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Seeking Answers in Shipwreck in Italy

Seeking Answers in Shipwreck in Italy
Seeking Answers in Shipwreck in Italy

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This is IN THE NEWS in VOA Special English.

The wreck of the cruise ship Costa Concordia in Italy comes just before the one hundredth anniversary of a much worse disaster at sea. This April will mark a century since the wreck of the Titanic. The Titanic was the biggest cruise ship of its time. It struck an iceberg on its way from England to New York. The ship was carrying more than two thousand people. Most of them died.

The sinking of the Titanic not only led to major motion pictures. The Titanic disaster led to new requirements including safety training for passengers within twenty-four hours of sailing. The passengers on the Concordia had been at sea for just a few hours when it struck rocks off Italy's northwestern coast last Friday night. Their safety training had been planned for the next day.

The cruise ship ran aground off the west coast of Italy
The cruise ship ran aground off the west coast of Italy
Passengers say the ship turned onto its side so quickly that many lifeboats could not be lowered into the water. Passengers were sitting down to late dinner when the ship hits rocks. They were told the ship was having electrical problems. Some said there was no organization among the crew during the crisis. Some people jumped into the cold sea and swam toward land.

There were four thousand two hundred passengers and crew members on the ship. Rescuers used lifeboats and helicopters to take most of them to the island of Giglio and to Porto Santo Stefano on the mainland. Officials said at least twelve people died and twenty others were missing.

Movements of the grounded ship and concerns about bad weather have interfered with efforts by divers to search underwater areas. The concern is that the ship could move off its rocky resting place and slide into deeper water. Bad weather could also delay work to remove fuel from the ship and protect the environment along the Tuscan coast.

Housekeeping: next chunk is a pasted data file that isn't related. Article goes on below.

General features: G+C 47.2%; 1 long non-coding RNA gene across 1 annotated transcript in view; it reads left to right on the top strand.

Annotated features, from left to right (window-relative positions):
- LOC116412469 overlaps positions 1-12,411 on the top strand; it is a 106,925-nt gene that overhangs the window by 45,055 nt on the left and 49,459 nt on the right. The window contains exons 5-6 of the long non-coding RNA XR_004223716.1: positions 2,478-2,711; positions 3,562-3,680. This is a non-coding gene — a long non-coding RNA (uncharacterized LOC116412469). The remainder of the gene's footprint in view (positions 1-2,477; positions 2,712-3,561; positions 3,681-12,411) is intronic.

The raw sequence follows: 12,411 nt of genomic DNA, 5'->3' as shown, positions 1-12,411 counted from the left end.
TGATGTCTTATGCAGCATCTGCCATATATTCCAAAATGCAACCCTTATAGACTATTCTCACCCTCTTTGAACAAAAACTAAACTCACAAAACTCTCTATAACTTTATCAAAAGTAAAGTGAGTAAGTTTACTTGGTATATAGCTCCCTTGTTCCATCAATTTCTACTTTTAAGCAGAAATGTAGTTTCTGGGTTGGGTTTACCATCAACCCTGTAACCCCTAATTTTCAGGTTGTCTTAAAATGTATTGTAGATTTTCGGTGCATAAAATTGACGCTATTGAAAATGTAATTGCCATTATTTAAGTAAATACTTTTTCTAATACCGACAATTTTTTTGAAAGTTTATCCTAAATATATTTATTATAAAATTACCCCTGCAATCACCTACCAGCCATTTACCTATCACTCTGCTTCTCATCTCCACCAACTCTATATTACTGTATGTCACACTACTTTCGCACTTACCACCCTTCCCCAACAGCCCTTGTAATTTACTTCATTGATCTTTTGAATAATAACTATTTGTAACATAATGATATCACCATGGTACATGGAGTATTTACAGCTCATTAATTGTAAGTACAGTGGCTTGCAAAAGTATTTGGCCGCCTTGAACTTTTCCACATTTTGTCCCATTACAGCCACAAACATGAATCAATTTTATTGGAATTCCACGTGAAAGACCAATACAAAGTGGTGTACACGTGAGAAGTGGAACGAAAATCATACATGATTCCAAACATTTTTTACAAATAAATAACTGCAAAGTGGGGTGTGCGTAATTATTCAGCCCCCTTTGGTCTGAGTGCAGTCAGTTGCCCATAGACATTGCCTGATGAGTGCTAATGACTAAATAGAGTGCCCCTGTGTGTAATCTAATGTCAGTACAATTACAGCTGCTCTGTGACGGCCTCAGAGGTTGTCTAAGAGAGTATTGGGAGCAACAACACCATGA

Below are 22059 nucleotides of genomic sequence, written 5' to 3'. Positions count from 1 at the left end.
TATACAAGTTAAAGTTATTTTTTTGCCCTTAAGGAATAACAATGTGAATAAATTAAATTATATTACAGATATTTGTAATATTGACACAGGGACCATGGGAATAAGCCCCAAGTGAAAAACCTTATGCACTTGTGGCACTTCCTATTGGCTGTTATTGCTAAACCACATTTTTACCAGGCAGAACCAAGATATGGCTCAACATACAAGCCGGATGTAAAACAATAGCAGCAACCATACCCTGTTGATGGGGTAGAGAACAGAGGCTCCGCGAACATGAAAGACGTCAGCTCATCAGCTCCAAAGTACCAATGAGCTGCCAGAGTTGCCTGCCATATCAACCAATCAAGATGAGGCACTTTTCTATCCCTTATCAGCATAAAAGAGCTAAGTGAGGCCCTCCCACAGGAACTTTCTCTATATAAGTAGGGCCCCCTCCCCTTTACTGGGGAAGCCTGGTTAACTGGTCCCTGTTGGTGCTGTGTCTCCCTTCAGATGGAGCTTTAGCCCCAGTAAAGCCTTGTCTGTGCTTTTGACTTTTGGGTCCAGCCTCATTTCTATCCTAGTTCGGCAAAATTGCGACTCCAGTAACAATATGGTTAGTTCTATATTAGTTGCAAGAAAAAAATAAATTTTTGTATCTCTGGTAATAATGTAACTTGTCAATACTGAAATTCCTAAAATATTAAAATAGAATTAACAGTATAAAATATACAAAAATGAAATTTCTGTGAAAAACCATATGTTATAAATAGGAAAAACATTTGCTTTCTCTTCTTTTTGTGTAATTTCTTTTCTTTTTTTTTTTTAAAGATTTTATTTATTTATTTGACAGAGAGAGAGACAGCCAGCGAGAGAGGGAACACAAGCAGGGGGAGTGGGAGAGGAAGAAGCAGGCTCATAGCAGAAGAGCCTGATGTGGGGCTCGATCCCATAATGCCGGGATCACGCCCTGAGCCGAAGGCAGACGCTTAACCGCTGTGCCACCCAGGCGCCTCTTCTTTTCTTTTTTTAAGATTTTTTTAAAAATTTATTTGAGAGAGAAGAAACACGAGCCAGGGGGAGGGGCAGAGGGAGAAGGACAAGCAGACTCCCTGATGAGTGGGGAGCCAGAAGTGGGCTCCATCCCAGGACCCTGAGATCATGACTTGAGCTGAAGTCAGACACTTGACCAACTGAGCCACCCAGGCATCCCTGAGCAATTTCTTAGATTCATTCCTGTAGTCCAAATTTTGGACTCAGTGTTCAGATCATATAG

The ship is part of Carnival, the world's largest operator of cruise ships. Carnival is based in the American city of Miami, Florida. Its one hundred one ships carry about half of the world's fifteen million sea-going tourists each year. Carnival Corporation says it will closely examine safety at all of its cruise lines, including Costa Cruises, which operated the Concordia.

A diver inspects the Costa Concordia on Thursday
A diver inspects the Costa Concordia on Thursday
Shortly after the accident, the ship's owners blamed the captain of the Concordia. They said he had made an unapproved change in direction and brought the ship too close to the coast.

A judge released Captain Francesco Schettino from jail on Tuesday and placed him under house arrest. He faces charges of causing deaths and fleeing his ship before all the passengers were rescued.

A recording of an exchange with an Italian coast guard officer showed that Captain Schettino refused orders to get back on the ship. Coast Guard Captain Gregory De Falco demanded that Captain Schettino use a ladder to climb back onto the Concordia and report how many people were still on the ship. But Captain Schettino said he was not going anywhere, that it was too dark. He said he was handling the rescue from a lifeboat. An angry Captain De Falco shouted that Captain Schettino was "going to pay" for his actions.

And that's IN THE NEWS in VOA Special English. I'm Steve Ember.